This is about a play that deals with suicide. It’s okay if you don’t want to read it.

I went to Staunton yesterday afternoon to see Ginna Hoben perform Every Brilliant Thing. For those who aren’t familiar with it, this is a one-person show by Duncan McMillan and Jonny Donahoe, about a person whose mother is suicidal. Following the mother’s first attempt, when the character is seven, they start creating a list of “every brilliant thing”—all the reasons one might want to stay on earth. The list ultimately grows to a million things. The central character abandons it at various points, only to rediscover it and continue later on. The play tells the story of the character’s life from seven to 40-ish, including the mothers second and final (fatal) suicide attempts, and the character’s marriage, divorce, and own struggle with depression. It sounds like it could be a real downer, but it’s very funny and sweet, as well as sad.

It has a ton of audience interactivity. Before the show, the performer hands out slips of paper with numbers and “brilliant things” on them, and during the show, they sometimes say, “1!” and wait for an audience member to respond, “Ice cream!” There are also some moments where various audience members have to play roles and improvise along with the performer—her dad, her therapist, her partner, etc.

Was I pleased to get “123321 Palindromes”? Do geese see God?

If you’re curious to see this performed but you can’t get to Staunton, look around. It’s probably playing somewhere nearby (one-person shows are having a moment because they are extremely COVID-safe). And if you’ve seen it already? Cool, see it again. So much depends on the performer and the specific space and audience. Many theaters are running it with three actors performing on different days, and offering a discount to people who buy tickets to see all three, because part of the point is that it’s such a flexible script.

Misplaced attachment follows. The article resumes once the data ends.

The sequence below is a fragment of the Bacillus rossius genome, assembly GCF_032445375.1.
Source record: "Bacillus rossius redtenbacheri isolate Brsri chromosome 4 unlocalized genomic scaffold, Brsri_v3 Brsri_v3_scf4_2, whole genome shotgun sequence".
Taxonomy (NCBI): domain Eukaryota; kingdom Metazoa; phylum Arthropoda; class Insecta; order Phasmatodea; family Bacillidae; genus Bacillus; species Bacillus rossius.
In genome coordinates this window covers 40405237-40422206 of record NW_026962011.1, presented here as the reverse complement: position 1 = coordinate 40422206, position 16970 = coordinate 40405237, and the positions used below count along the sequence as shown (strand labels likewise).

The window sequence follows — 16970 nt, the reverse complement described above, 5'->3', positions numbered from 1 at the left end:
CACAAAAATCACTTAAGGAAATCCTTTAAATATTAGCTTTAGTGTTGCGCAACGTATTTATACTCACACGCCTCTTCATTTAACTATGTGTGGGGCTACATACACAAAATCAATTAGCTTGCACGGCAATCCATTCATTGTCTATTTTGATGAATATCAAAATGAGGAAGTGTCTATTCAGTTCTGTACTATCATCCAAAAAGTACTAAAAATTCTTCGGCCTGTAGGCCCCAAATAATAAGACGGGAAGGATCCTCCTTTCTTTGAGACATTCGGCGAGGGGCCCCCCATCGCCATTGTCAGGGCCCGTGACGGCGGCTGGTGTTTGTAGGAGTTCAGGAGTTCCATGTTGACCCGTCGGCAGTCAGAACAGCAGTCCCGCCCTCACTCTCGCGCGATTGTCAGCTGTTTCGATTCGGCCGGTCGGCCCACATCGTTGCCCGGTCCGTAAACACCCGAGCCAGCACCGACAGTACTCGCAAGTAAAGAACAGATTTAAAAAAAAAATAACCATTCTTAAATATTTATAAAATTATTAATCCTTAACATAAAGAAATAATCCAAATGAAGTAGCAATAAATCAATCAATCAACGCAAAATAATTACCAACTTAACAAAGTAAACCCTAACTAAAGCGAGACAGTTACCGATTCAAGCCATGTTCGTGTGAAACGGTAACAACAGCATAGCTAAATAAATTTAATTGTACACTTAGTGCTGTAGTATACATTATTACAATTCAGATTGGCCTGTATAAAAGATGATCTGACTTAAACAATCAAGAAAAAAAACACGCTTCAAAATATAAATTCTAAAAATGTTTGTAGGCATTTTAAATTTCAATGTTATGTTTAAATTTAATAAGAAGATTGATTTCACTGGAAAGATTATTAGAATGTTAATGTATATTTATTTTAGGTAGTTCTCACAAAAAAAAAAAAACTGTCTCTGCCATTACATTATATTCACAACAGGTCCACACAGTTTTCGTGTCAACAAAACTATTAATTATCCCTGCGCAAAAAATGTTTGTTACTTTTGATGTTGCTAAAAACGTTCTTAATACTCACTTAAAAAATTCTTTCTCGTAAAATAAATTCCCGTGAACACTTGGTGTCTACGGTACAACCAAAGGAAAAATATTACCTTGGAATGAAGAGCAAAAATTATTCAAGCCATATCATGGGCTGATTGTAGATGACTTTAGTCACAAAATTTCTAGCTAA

Ginna Hoben’s performance at the American Shakespeare Center was, itself, a “brilliant thing.” Her rendering of the character felt so real and present that, around the middle of the play, I had this thought wander through my mind: “I should totally recommend that she read Daisy Jones and the Six.” Daisy Jones has nothing to do with the themes of the play. I just thought she—the character, not Ginna—would enjoy that book. This is a category of thought I’ve only ever had about people who are not fictional. She felt that fully realized. Incredible.

It’s particularly incredible because the play is so meta theatrical. It never lets you forget that you’re watching a play. There’s a point where Ginna borrowed somebody’s jacket to make it into a dog, recruited an audience member to be the vet who euthanized her dog when she was seven, asked someone for a pen, and instructed the “vet” in how to inject the dog—and then reassured the person who had lent his jacket: “We’re going to use the non-inky side so we don’t mark up your jacket.” The script traverses the line between remembering that we’re in a theater, watching a play, and creating a believable character, grounded in reality. The ASC (one of my “brilliant things,” for sure) is a perfect place for this kind of work because Shakespeare does this exact thing, too, playing with the fact that we know we’re watching a play while also asking us to accept the reality of the characters.